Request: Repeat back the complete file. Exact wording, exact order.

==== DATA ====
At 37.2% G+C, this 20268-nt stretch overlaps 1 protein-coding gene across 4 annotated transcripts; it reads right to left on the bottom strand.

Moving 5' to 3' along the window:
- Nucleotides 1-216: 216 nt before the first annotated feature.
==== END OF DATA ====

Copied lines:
At 37.2% G+C, this 20268-nt stretch overlaps 1 protein-coding gene across 4 annotated transcripts; it reads right to left on the bottom strand.

Moving 5' to 3' along the window:
- Nucleotides 1-216: 216 nt before the first annotated feature.